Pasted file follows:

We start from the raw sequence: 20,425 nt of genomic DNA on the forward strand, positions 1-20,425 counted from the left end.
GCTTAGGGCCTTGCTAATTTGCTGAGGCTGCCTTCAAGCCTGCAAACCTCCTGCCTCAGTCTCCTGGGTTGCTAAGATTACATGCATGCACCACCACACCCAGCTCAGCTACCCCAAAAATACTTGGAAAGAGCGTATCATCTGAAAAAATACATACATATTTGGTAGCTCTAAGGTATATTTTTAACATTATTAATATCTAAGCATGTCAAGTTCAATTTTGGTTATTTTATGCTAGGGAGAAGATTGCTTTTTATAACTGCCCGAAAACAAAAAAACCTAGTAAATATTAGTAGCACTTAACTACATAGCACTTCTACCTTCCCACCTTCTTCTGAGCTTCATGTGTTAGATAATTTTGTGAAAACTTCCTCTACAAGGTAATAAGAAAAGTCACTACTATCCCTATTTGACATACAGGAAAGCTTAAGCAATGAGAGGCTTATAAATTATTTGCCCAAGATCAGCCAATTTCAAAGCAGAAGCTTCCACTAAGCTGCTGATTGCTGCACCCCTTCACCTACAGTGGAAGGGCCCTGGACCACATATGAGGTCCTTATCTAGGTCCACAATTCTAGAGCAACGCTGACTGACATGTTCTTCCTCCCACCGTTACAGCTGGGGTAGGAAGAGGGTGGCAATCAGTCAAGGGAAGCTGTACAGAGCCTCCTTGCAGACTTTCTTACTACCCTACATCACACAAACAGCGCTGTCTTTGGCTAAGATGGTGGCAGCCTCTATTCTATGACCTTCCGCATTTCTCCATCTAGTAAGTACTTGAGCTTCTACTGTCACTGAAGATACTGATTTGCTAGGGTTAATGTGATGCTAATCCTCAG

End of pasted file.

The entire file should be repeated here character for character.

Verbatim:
We start from the raw sequence: 20,425 nt of genomic DNA on the forward strand, positions 1-20,425 counted from the left end.
GCTTAGGGCCTTGCTAATTTGCTGAGGCTGCCTTCAAGCCTGCAAACCTCCTGCCTCAGTCTCCTGGGTTGCTAAGATTACATGCATGCACCACCACACCCAGCTCAGCTACCCCAAAAATACTTGGAAAGAGCGTATCATCTGAAAAAATACATACATATTTGGTAGCTCTAAGGTATATTTTTAACATTATTAATATCTAAGCATGTCAAGTTCAATTTTGGTTATTTTATGCTAGGGAGAAGATTGCTTTTTATAACTGCCCGAAAACAAAAAAACCTAGTAAATATTAGTAGCACTTAACTACATAGCACTTCTACCTTCCCACCTTCTTCTGAGCTTCATGTGTTAGATAATTTTGTGAAAACTTCCTCTACAAGGTAATAAGAAAAGTCACTACTATCCCTATTTGACATACAGGAAAGCTTAAGCAATGAGAGGCTTATAAATTATTTGCCCAAGATCAGCCAATTTCAAAGCAGAAGCTTCCACTAAGCTGCTGATTGCTGCACCCCTTCACCTACAGTGGAAGGGCCCTGGACCACATATGAGGTCCTTATCTAGGTCCACAATTCTAGAGCAACGCTGACTGACATGTTCTTCCTCCCACCGTTACAGCTGGGGTAGGAAGAGGGTGGCAATCAGTCAAGGGAAGCTGTACAGAGCCTCCTTGCAGACTTTCTTACTACCCTACATCACACAAACAGCGCTGTCTTTGGCTAAGATGGTGGCAGCCTCTATTCTATGACCTTCCGCATTTCTCCATCTAGTAAGTACTTGAGCTTCTACTGTCACTGAAGATACTGATTTGCTAGGGTTAATGTGATGCTAATCCTCAG